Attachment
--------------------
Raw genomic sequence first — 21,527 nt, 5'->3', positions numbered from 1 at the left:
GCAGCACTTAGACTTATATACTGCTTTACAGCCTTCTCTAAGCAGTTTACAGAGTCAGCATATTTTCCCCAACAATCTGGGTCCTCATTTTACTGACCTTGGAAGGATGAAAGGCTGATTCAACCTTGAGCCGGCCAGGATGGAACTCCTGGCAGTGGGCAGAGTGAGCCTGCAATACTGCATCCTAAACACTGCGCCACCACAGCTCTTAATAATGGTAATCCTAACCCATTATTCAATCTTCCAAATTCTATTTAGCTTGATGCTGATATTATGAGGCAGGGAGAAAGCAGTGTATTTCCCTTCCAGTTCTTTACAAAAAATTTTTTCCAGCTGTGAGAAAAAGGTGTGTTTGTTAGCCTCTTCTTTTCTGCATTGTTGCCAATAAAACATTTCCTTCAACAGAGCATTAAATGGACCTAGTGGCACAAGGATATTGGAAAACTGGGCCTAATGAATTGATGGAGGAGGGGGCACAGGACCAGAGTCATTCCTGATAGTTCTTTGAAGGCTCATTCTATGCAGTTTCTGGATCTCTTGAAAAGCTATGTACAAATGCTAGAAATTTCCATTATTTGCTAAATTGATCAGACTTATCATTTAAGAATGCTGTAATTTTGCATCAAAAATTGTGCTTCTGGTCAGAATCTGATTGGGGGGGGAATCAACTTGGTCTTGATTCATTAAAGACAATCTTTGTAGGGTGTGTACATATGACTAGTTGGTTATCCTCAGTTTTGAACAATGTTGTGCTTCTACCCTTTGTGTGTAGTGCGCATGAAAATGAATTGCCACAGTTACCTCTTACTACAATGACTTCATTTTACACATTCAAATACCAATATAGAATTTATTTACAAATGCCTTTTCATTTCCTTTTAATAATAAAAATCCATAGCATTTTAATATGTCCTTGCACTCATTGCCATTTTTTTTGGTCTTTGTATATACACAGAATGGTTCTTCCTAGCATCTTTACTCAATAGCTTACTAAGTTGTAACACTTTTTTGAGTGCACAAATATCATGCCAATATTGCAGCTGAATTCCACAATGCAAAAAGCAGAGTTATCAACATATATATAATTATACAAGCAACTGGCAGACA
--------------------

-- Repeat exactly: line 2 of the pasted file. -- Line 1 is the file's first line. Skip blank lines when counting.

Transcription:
GCAGCACTTAGACTTATATACTGCTTTACAGCCTTCTCTAAGCAGTTTACAGAGTCAGCATATTTTCCCCAACAATCTGGGTCCTCATTTTACTGACCTTGGAAGGATGAAAGGCTGATTCAACCTTGAGCCGGCCAGGATGGAACTCCTGGCAGTGGGCAGAGTGAGCCTGCAATACTGCATCCTAAACACTGCGCCACCACAGCTCTTAATAATGGTAATCCTAACCCATTATTCAATCTTCCAAATTCTATTTAGCTTGATGCTGATATTATGAGGCAGGGAGAAAGCAGTGTATTTCCCTTCCAGTTCTTTACAAAAAATTTTTTCCAGCTGTGAGAAAAAGGTGTGTTTGTTAGCCTCTTCTTTTCTGCATTGTTGCCAATAAAACATTTCCTTCAACAGAGCATTAAATGGACCTAGTGGCACAAGGATATTGGAAAACTGGGCCTAATGAATTGATGGAGGAGGGGGCACAGGACCAGAGTCATTCCTGATAGTTCTTTGAAGGCTCATTCTATGCAGTTTCTGGATCTCTTGAAAAGCTATGTACAAATGCTAGAAATTTCCATTATTTGCTAAATTGATCAGACTTATCATTTAAGAATGCTGTAATTTTGCATCAAAAATTGTGCTTCTGGTCAGAATCTGATTGGGGGGGGAATCAACTTGGTCTTGATTCATTAAAGACAATCTTTGTAGGGTGTGTACATATGACTAGTTGGTTATCCTCAGTTTTGAACAATGTTGTGCTTCTACCCTTTGTGTGTAGTGCGCATGAAAATGAATTGCCACAGTTACCTCTTACTACAATGACTTCATTTTACACATTCAAATACCAATATAGAATTTATTTACAAATGCCTTTTCATTTCCTTTTAATAATAAAAATCCATAGCATTTTAATATGTCCTTGCACTCATTGCCATTTTTTTTGGTCTTTGTATATACACAGAATGGTTCTTCCTAGCATCTTTACTCAATAGCTTACTAAGTTGTAACACTTTTTTGAGTGCACAAATATCATGCCAATATTGCAGCTGAATTCCACAATGCAAAAAGCAGAGTTATCAACATATATATAATTATACAAGCAACTGGCAGACA